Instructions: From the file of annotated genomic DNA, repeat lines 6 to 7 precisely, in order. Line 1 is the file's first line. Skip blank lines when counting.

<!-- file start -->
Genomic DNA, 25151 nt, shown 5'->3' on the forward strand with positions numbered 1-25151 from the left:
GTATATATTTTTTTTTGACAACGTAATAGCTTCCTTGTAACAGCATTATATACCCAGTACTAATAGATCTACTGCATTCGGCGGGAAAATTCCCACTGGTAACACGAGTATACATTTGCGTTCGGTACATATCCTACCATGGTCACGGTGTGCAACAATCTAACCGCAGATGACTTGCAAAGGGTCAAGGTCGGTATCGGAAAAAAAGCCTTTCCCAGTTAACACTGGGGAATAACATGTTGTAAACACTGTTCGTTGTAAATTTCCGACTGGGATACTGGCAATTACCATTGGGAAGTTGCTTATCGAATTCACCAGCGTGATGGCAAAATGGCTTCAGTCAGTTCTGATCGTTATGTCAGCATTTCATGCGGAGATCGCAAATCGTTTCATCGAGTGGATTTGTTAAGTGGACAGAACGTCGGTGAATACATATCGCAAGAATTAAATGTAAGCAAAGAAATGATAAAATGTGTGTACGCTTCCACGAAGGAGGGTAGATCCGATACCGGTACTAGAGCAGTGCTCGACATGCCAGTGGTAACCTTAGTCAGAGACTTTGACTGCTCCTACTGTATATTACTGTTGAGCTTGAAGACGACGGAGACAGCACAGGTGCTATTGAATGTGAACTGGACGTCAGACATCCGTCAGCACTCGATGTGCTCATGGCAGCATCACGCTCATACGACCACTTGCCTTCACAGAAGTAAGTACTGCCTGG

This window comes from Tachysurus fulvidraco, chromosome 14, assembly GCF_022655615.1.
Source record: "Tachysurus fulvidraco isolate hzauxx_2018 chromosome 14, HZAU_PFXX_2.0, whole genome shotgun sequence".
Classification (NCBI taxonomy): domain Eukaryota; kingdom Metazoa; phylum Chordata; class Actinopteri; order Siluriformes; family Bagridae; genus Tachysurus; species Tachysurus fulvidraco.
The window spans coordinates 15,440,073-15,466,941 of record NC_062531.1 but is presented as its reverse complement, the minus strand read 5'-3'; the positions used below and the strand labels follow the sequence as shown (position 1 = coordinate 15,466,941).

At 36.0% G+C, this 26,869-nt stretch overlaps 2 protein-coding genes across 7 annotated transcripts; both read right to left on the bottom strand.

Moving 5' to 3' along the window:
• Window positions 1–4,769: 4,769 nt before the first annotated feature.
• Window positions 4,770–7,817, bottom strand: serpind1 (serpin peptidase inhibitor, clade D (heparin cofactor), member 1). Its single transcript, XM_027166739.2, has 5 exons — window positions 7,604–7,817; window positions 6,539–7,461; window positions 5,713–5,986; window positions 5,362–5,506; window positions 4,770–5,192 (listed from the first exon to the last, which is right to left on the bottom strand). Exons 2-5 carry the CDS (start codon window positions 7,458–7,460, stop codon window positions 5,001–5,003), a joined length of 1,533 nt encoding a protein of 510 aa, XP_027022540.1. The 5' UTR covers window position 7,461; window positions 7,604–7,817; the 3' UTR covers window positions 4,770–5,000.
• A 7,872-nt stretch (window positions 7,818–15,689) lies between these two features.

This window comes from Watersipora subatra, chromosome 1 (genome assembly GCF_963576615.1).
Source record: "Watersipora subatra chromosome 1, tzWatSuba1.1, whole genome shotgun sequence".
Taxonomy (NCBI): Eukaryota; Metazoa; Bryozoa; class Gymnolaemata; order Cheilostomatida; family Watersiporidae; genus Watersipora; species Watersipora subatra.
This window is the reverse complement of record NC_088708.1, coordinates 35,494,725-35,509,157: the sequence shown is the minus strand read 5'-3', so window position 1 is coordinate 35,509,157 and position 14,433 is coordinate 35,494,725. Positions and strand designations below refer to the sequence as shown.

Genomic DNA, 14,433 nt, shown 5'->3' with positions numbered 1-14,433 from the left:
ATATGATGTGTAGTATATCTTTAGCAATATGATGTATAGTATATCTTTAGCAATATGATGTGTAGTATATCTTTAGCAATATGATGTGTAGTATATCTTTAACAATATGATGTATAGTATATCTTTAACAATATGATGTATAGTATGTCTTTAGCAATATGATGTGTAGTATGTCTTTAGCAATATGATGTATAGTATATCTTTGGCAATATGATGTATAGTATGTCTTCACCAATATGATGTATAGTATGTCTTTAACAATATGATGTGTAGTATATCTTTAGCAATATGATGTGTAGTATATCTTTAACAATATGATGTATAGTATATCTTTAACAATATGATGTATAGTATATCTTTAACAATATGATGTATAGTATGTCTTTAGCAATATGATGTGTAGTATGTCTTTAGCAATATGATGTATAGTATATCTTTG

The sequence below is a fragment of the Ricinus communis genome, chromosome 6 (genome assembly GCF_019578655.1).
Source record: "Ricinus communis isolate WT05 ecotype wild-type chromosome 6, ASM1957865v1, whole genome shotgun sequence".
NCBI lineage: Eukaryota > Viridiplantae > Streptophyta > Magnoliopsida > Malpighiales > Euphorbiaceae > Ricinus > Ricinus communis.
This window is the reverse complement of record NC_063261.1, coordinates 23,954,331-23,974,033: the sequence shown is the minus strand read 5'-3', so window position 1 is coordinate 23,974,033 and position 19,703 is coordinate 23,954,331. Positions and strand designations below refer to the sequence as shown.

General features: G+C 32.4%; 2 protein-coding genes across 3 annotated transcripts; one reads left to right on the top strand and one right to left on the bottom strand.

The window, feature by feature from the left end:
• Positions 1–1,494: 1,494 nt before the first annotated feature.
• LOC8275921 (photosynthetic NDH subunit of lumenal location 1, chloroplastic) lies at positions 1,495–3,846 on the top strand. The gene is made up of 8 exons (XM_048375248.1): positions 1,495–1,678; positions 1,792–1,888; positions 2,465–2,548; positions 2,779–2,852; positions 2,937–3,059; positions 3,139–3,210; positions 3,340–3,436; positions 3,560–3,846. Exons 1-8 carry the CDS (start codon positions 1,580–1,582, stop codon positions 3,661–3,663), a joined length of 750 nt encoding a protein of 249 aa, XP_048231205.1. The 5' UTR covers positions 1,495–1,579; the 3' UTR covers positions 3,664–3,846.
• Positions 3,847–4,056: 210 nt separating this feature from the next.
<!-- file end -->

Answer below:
The window spans coordinates 15,440,073-15,466,941 of record NC_062531.1 but is presented as its reverse complement, the minus strand read 5'-3'; the positions used below and the strand labels follow the sequence as shown (position 1 = coordinate 15,466,941).

At 36.0% G+C, this 26,869-nt stretch overlaps 2 protein-coding genes across 7 annotated transcripts; both read right to left on the bottom strand.